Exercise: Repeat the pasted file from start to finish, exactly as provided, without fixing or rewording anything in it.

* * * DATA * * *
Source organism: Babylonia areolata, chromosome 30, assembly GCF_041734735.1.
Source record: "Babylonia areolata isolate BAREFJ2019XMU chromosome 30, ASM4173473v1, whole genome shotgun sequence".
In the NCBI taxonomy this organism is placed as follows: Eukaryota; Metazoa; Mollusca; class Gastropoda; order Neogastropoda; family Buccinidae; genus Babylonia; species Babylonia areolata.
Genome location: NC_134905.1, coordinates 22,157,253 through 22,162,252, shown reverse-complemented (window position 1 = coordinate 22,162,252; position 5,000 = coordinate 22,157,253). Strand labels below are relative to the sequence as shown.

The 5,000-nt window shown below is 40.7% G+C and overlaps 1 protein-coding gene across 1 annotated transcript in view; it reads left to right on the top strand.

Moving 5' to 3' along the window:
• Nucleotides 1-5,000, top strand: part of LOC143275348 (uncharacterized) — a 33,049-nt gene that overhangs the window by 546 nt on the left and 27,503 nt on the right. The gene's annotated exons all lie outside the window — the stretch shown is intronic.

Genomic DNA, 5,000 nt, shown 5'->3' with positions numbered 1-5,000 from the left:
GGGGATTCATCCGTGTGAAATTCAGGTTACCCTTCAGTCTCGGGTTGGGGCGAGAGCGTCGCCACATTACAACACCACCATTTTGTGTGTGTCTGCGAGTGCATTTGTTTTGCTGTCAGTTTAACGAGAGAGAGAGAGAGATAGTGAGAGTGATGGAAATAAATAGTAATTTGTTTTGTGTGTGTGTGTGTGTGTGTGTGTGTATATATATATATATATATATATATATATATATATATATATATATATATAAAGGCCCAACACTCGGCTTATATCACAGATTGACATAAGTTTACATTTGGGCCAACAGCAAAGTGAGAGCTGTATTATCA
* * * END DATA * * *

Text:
Source organism: Babylonia areolata, chromosome 30, assembly GCF_041734735.1.
Source record: "Babylonia areolata isolate BAREFJ2019XMU chromosome 30, ASM4173473v1, whole genome shotgun sequence".
In the NCBI taxonomy this organism is placed as follows: Eukaryota; Metazoa; Mollusca; class Gastropoda; order Neogastropoda; family Buccinidae; genus Babylonia; species Babylonia areolata.
Genome location: NC_134905.1, coordinates 22,157,253 through 22,162,252, shown reverse-complemented (window position 1 = coordinate 22,162,252; position 5,000 = coordinate 22,157,253). Strand labels below are relative to the sequence as shown.

The 5,000-nt window shown below is 40.7% G+C and overlaps 1 protein-coding gene across 1 annotated transcript in view; it reads left to right on the top strand.

Moving 5' to 3' along the window:
• Nucleotides 1-5,000, top strand: part of LOC143275348 (uncharacterized) — a 33,049-nt gene that overhangs the window by 546 nt on the left and 27,503 nt on the right. The gene's annotated exons all lie outside the window — the stretch shown is intronic.

Genomic DNA, 5,000 nt, shown 5'->3' with positions numbered 1-5,000 from the left:
GGGGATTCATCCGTGTGAAATTCAGGTTACCCTTCAGTCTCGGGTTGGGGCGAGAGCGTCGCCACATTACAACACCACCATTTTGTGTGTGTCTGCGAGTGCATTTGTTTTGCTGTCAGTTTAACGAGAGAGAGAGAGAGATAGTGAGAGTGATGGAAATAAATAGTAATTTGTTTTGTGTGTGTGTGTGTGTGTGTGTGTGTATATATATATATATATATATATATATATATATATATATATATATATATAAAGGCCCAACACTCGGCTTATATCACAGATTGACATAAGTTTACATTTGGGCCAACAGCAAAGTGAGAGCTGTATTATCA